Approaching the Grape Arbor, I transition to another color to add a pop of personality to the Pergola. A fitting color for a Grape Arbor setting is a bright purple. Situated around my Pergola are numerous plant stands, garden accents and flower basket hanging staffs. Armed with a can of Purple spray paint, I work my magic adding a pop of color to the Arbor setting.
A bright purple adds the perfect pop of color to the Pergola. Standing out against the surrounding greenery, purple hanging basket staffs provide a polished look.
Another hack I have discovered is a repurposed use for chicken feed bags. Hanging plant baskets are usually displayed with coco basket liners. For as simple as they are, these coco basket liners are pricey and do not retain the essential water needed by the plants. Using empty chicken feed bags, I cut small drainage holes in the bottom, fill with soil and use as liners for the hanging baskets. Feed bags are tough, made of a thick material sufficient to contain 50 pounds of chicken feed or more. As hanging basket liners they are perfect. They are tough, weather well and do not break down like the coco basket liners. Additionally, they retain the crucial moisture needed to adequately keep the plants hydrated. They add the perfect accent to a backyard farm setting.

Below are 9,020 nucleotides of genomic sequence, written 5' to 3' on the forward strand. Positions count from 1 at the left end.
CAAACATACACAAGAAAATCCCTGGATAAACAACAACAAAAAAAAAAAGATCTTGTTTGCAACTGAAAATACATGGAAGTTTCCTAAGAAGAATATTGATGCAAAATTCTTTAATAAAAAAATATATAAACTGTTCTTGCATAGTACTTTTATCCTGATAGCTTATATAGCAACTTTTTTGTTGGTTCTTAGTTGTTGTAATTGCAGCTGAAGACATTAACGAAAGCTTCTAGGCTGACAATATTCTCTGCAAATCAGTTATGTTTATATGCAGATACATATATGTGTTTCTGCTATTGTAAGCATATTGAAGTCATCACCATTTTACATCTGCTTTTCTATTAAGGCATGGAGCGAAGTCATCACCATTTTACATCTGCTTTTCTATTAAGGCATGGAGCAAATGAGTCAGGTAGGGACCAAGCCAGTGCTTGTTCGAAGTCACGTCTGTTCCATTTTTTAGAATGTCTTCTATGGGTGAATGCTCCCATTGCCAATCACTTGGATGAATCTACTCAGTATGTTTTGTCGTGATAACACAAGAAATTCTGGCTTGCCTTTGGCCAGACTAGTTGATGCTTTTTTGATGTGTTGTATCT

In addition to spray painting hanging basket staffs, I paint garden accents to add a pop of color to the surrounding area. This little detail adds to the whole fun boho vibe of the garden or backyard setting.
Plant stands topped with a terra cotta pot saucer serve as great drink tables. Painted a darker color of purple for contrast, these plant stands add a bit of ease and laid back vibe to the Pergola.
Even a garden bench when painted can be used as an outdoor dining tray. Painted the same dark purple as the repurposed plant stands, these accessories add to the overall fun atmosphere of a backyard garden.
Got a beloved outdoor decor item that is looking a little bit rough around the edges. A can of spray paint to the rescue. Breathe new life and love into outdoor decor items while coordinating them with your garden setting.
The final look of the Pergola Grape Arbor is stunning!! With a can of spray paint and a bit of imagination, you can transform your garden or backyard setting into a lively atmosphere. In addition to adding a pop of color to your backyard garden, spray paint with added primer will protect your garden accents for years to come.
I hope that you have found some of these hacks useful and can implement them into your own gardenscape or backyard setting. Adding a pop of color to your garden adds a bit of fun and personality your space. Have fun with it and remember that there is no limit to creativity.
Thanks for reading! Till next time, keep on crowing!